Uncertainty and lifestyle are reasons to postpone having children in Finland
2010 onwards, the fertility rate has fallen sharply in Finland, but the reasons for this decline are not well understood. How do Finns explain their decision not to have or not to have children while their fertility rate is declining?
According to a recent study, Reasons for postponing childbirth during declining birth rates in Finland, uncertain living conditions and lifestyle preferences were the main reasons for postponing or abandoning childbirth.
The survey is based on representative survey data from the Finnish Family Barometer conducted by the Finnish Family Federation Väestöliitto in 2015 and 2018. Participants were men and women between the ages of 20 and 44 who had deferred or not planning to give birth.
Participants were asked to rate the importance of various reasons for such decisions from a pre-determined list.
Three main groups of reasons for postponing or not having a baby
According to researchers Katerina Golovina A study from the Helsinki Collegium for Advanced Studies identified three main groups of reasons for delaying or not having children (more).
“Uncertain living conditions emerged as the strongest factor behind the decision to postpone childbirth or not have children,” said Golovina.
It consisted of many facets of uncertainty, from perceived financial status, unfinished studies of oneself or one’s spouse, to apartment sizes, and challenges in combining paid work and childcare.
Lifestyle preferences were the second main factor in deciding whether to postpone childbearing or not have children.
“This means that adults are reluctant to change their current lifestyle and prefer other things in life than having children.”
Full fertility means that people have already achieved their fertility goals.
The study further explored which groups of people were more likely to report reasons for postponing or abandoning childbirth (based on socio-demographic characteristics) and factors such as extensive use of social media and increased employment. A recent sociocultural change-related attitude (“laborism”) was associated with these reasons.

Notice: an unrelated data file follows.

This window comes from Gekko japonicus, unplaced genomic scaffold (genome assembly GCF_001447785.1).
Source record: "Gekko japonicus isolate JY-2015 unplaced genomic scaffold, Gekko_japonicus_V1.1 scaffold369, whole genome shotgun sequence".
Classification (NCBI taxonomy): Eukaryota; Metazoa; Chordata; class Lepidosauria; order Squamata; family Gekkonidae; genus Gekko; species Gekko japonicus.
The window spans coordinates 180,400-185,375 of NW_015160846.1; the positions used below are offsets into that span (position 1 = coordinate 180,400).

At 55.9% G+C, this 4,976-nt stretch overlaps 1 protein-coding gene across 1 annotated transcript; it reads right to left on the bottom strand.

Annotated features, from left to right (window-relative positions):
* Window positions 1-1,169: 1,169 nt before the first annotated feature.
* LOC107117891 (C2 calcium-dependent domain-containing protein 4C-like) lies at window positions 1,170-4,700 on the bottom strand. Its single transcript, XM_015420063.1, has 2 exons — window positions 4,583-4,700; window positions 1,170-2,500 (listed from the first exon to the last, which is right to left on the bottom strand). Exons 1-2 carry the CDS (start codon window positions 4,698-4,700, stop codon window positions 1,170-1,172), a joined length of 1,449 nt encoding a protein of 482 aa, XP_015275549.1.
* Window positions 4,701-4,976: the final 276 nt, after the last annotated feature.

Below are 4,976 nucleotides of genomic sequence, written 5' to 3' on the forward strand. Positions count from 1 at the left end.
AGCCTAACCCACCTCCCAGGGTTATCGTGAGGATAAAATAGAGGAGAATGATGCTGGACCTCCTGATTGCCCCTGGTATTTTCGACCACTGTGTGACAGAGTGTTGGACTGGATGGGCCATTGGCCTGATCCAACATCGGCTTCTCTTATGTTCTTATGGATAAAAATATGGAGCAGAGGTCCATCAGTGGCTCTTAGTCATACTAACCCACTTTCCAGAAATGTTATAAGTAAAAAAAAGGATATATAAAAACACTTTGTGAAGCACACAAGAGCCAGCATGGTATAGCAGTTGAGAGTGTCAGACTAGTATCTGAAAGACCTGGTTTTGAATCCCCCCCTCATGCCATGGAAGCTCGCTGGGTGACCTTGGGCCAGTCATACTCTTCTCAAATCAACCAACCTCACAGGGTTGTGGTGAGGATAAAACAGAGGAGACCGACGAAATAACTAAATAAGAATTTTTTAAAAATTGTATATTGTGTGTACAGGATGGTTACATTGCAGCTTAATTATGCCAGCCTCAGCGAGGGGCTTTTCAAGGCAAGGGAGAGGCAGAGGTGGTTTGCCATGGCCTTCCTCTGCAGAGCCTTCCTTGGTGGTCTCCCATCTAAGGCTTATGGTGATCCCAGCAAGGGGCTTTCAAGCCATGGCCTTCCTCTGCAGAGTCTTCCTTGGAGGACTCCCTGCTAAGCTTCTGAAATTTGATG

Overall, participants with more stable living conditions, less frequent social media use, and less work orientation were less likely to report uncertainty as a reason for postponing or abandoning childbirth. Childless adults, especially women who frequently used social media and were more work-oriented, were more likely to cite lifestyle preferences as a reason for postponing having children.
first systematic examination
This study provides the first systematic examination of the reasons that explain adults’ decisions to postpone or abandon childbearing during the declining birth rate in Finland in the 2010s. Overall, these findings suggest that policy makers consider uncertainties (both objective and perceptual) and lifestyle preferences when introducing measures to support family formation and new family policies. suggesting that it is necessary.
As for further research, the data was collected before the Covid-19 pandemic and Russia’s invasion of Ukraine, so it explores how the reasons for postponing or abandoning childbirth have changed in times of escalating crises. It is important to
Source: University of Helsinki
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